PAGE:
The relationship of psychosocial factors to prognostic indicators in cutaneous malignant melanoma.

School of Education, University of California, Berkley, CA, U.S.A.
Journal of Psychosomatic Research (Impact Factor: 2.84). 02/1985; 29(2):139-53. DOI: 10.1016/0022-3999(85)90035-2
Source: PubMed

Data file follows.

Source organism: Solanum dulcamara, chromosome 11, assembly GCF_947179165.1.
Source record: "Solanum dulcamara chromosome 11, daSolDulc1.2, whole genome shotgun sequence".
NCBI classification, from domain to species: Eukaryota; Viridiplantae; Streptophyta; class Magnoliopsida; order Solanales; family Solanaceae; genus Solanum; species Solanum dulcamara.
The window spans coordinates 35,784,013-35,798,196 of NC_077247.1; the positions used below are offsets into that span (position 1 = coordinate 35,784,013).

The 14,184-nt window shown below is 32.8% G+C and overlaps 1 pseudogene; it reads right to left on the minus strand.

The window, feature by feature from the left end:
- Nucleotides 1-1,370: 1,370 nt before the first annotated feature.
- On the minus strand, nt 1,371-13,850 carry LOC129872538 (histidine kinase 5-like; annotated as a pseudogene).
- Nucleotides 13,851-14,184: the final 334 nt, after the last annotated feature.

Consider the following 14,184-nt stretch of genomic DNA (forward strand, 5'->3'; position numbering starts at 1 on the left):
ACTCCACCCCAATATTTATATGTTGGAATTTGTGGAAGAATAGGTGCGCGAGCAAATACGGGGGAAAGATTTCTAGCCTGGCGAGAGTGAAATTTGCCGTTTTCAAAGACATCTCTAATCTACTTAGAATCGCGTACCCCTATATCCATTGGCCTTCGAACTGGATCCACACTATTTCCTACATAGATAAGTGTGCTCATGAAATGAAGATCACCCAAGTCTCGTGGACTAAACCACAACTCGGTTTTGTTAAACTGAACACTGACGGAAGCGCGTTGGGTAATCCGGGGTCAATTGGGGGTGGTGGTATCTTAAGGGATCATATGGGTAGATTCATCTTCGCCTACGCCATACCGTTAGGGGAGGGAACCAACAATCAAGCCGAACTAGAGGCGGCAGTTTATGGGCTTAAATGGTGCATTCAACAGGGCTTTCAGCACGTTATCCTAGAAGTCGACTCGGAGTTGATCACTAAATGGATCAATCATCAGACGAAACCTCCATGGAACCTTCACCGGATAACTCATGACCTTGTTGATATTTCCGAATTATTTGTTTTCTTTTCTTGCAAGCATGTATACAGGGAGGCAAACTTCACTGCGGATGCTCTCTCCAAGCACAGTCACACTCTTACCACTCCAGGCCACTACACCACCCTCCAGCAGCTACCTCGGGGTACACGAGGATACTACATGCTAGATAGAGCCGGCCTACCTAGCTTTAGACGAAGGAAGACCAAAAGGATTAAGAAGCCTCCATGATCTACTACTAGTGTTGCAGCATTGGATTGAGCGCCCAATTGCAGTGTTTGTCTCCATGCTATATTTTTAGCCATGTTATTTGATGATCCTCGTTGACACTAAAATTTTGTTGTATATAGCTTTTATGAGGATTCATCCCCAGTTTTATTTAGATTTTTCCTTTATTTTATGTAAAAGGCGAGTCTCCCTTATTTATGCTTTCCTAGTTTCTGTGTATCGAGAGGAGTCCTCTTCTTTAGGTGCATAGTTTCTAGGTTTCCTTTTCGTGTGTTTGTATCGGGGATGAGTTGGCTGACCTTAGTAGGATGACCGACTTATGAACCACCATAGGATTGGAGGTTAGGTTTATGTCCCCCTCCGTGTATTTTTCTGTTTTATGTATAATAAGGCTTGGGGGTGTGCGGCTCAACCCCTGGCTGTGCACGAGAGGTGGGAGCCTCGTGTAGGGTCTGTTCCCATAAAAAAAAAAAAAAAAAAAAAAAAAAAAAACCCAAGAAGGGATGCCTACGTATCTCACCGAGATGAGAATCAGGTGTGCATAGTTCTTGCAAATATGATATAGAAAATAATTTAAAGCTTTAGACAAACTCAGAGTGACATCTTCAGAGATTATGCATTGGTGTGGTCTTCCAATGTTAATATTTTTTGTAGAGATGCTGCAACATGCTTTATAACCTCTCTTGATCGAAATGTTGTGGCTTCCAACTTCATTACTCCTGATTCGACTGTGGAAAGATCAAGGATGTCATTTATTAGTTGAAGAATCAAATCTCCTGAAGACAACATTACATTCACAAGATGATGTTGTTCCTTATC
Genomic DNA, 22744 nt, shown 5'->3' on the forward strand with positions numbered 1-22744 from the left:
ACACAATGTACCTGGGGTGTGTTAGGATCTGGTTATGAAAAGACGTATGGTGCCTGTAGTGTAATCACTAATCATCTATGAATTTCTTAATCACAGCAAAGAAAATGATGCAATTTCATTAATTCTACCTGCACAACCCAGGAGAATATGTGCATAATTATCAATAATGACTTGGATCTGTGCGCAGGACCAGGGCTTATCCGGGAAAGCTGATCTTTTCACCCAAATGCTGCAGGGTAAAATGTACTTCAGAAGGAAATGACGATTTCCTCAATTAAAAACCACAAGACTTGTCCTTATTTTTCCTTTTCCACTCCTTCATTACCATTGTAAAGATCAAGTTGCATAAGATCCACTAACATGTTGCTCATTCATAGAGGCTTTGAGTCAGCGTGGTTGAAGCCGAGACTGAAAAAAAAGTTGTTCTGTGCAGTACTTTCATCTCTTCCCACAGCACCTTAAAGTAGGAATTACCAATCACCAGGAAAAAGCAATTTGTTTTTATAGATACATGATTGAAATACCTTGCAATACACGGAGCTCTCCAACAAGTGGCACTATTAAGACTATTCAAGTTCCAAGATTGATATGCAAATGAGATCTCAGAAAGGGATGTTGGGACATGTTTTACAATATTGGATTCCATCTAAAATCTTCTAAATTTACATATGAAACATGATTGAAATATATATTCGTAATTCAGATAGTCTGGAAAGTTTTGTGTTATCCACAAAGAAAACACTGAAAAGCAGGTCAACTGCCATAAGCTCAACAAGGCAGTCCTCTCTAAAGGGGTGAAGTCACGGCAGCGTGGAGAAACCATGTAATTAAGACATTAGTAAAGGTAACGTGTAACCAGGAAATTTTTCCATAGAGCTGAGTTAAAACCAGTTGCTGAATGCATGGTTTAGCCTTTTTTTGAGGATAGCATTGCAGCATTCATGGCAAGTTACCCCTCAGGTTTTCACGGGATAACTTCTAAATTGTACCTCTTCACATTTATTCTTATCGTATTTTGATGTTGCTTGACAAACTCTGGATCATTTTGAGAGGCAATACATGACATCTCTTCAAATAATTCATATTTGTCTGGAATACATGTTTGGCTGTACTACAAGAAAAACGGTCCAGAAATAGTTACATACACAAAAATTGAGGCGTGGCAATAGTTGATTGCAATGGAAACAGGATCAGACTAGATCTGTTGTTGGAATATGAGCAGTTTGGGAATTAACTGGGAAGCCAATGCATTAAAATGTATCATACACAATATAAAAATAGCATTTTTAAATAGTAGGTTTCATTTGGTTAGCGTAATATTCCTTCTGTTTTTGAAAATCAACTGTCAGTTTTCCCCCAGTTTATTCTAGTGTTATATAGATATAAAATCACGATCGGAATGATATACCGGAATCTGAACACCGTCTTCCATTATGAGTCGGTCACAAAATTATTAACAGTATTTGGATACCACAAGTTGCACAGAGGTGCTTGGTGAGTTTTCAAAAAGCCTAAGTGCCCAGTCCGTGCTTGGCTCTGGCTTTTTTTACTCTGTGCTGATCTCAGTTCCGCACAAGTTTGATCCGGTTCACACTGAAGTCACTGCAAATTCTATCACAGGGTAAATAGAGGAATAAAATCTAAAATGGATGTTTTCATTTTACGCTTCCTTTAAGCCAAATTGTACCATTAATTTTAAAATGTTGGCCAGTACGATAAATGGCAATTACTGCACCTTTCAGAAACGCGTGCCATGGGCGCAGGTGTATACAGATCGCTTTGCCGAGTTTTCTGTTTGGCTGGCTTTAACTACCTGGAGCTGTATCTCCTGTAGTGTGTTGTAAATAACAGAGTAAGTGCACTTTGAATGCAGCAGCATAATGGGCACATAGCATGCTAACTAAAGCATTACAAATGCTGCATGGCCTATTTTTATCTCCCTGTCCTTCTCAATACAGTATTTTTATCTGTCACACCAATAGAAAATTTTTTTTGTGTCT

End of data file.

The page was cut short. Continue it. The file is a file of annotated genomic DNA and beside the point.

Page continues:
ABSTRACT This study investigated the relationship between prognosis (estimated by histopathologic indicators) in cutaneous malignant melanoma and a comprehensive set of physical risk, demographic, psychosocial, and situational variables. These variables were derived from the medical examination, the pathology report, psychosocial self-report measures, and an hour-long videotaped interview with 59 patients from two melanoma clinics in San Francisco. Variables significantly correlated with tumor thickness were: darker skin/hair/eye coloring, longer patient delay in seeking medical attention, two correlated dimensions within an operationally defined 'Type C' constellation of characteristics, two character style measures, and less previous knowledge of melanoma and understanding of its treatment. Of these variables, delay was the most significant in a hierarchical multiple regression analysis in which tumor thickness was the dependent variable. Associations between tumor thickness and psychosocial measures of Type C were considerably stronger and more significant for subjects less than age 55, suggesting that the role of behavioral and psychosocial factors in the course of malignant melanoma is more potent for younger than for older subjects.

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